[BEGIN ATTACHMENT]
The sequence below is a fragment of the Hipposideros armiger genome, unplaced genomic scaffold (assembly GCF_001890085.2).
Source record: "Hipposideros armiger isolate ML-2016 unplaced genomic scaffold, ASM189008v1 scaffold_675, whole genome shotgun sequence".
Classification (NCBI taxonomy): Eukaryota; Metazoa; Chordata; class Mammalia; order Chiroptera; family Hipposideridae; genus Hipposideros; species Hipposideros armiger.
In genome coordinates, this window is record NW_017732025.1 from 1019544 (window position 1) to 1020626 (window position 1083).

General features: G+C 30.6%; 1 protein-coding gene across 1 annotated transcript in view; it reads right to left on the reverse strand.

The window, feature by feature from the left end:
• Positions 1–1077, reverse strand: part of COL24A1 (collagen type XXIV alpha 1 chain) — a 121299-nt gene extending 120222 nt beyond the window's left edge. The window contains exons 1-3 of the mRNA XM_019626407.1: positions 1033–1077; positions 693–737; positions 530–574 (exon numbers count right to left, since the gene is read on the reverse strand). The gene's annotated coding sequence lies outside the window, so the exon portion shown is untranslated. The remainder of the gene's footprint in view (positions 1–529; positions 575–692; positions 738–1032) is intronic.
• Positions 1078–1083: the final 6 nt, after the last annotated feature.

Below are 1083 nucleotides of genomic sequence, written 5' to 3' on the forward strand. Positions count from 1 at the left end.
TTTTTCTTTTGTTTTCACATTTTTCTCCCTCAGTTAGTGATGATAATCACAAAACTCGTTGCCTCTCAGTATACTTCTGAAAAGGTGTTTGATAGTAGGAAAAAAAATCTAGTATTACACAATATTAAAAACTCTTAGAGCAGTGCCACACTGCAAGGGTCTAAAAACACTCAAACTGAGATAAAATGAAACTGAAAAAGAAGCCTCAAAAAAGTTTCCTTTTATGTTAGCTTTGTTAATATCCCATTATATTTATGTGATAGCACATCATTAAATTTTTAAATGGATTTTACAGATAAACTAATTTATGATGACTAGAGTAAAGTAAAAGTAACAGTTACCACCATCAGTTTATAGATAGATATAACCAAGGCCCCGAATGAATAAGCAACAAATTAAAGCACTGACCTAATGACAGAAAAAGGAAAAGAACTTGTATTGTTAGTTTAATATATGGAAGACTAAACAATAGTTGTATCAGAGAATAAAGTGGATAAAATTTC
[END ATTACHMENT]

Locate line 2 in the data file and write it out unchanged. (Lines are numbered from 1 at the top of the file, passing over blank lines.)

Source record: "Hipposideros armiger isolate ML-2016 unplaced genomic scaffold, ASM189008v1 scaffold_675, whole genome shotgun sequence".